Following the death of Josef Stalin in March 1953, the member nations of the Warsaw Pact faced an existential crisis. In the wake of Nikita Khrushchev’s denunciation of Stalinism and the cult of personality surrounding him in 1956 during the Soviet Communist Party’s Twentieth Congress these nations, most notably Poland and Hungary revolted against what was increasingly seen as Russian imperialism. In the Polish city of Poznan, worker demonstrations destabilized the established Communist leadership and allowed for reformers to come to the fore. These demonstrations were ultimately suppressed but this was not the case in Hungary in 1956.
Hungarian Communists sought increasingly to exercise independently of the Soviet leadership, calling upon a proud common identity in their country. They felt that the Soviets had betrayed the revolution and were no longer concerned with the worker and preserving national sovereignty, seeking imperial ambitions and greater power. In October 1956, led by the demonstrations of students in Budapest, workers began creating Worker Councils to afford themselves greater rights and autonomy in their individual factories. Newly appointed Prime Minister Imre Nagy, addressed his people announcing a new government in Hungary in face of Soviet occupation of Budapest. He sought greater independence, freedom of expression and national identity in the Communist party in Hungary. “The government wishes to rest in the first place on the support of the fighting Hungarian working class, but also, of course, on the support of the entire Hungarian working population.”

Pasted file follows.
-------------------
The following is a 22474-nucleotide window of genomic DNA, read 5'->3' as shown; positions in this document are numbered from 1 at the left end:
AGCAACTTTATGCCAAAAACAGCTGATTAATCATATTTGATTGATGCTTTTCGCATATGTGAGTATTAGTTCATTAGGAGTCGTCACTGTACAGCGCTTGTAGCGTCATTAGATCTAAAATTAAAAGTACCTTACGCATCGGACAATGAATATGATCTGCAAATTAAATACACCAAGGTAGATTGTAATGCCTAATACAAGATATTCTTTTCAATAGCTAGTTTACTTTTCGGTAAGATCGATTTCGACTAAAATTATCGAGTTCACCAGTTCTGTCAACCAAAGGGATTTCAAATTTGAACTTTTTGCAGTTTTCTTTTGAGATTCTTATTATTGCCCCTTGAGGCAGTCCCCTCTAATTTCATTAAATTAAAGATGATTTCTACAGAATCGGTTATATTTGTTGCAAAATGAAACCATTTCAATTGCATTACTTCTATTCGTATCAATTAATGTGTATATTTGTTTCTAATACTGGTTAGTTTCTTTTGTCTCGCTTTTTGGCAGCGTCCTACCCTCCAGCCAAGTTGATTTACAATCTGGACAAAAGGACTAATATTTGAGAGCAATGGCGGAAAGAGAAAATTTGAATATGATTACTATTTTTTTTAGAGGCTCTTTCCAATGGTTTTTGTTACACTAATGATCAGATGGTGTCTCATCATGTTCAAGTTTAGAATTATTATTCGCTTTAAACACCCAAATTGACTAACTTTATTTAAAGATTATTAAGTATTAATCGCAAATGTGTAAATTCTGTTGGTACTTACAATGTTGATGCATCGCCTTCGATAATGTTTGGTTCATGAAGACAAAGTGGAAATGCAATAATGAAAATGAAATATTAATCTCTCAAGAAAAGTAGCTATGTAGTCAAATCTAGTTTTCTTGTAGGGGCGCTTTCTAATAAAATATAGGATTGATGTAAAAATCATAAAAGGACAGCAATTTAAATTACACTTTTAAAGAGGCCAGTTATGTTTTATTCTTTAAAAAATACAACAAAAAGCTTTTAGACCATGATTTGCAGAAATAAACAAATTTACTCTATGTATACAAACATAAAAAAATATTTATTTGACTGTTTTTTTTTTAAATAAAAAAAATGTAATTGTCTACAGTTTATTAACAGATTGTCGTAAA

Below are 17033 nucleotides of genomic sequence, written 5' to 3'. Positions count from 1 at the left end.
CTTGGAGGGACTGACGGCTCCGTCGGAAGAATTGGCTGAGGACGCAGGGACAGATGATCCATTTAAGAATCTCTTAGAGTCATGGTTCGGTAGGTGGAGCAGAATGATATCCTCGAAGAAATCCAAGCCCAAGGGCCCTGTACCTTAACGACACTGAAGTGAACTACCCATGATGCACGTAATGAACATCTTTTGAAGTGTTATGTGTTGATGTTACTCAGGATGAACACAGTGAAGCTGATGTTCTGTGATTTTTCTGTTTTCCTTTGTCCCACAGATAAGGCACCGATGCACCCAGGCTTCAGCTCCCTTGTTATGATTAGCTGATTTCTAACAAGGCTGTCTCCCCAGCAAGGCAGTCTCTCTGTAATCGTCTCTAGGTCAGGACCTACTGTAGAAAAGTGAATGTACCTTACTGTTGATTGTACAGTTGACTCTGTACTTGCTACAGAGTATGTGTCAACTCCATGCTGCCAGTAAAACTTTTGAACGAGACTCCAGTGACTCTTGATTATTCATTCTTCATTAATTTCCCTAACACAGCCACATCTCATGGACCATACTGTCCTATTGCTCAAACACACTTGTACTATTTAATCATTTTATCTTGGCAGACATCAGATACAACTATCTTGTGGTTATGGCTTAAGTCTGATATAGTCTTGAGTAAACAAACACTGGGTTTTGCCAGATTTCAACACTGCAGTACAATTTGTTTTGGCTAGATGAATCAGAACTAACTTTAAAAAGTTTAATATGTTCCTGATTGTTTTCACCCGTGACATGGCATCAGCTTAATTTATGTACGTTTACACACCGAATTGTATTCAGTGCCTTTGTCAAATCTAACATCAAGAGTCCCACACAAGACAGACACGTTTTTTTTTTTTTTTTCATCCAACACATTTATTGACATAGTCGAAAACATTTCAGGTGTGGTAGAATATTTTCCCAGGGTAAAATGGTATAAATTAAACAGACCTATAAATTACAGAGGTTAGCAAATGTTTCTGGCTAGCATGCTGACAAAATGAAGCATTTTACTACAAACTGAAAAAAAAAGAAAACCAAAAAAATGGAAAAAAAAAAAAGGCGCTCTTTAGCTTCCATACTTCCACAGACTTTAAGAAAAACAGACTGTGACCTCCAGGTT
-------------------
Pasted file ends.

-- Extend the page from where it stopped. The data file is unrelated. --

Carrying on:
He alluded to the proud 1,000 year history of Hungary and called for the reestablishment of the Emblem of Kossuth, a historical symbol of Hungarian identity “for the restoration of the Emblem of Kossuth as the national emblem and the observance of March 15 once again as a
national holiday.” in a radio address on October 28, 1956. At the time the Soviet officials had determined to recognize the new government, however reports from Hungary reversed this decision. Betrayed, Nagy frantically declared himself leader of the national resistance as Soviet tanks and troops tore into Hungary and regained control of Budapest through force, he stated: “Our troops are fighting. The government is in its place.” However the power of the Soviet troops soon overwhelmed the new government and the patriotic citizens in the streets.
The actions taken by the Soviets, in the face of reasonable reforms offered by Hungarian Communists, only heralded the many crises that were to come in Eastern Europe. Where Soviet brute force was to enforce their conception of Communism over increasing calls for a more nationalistic conception of Communism. The images and sounds of Soviet tanks rumbling through Eastern European cities, coupled with the mass singing of national and patriotic songs by the citizens would prove to be a very powerful image in Western perception of the USSR.
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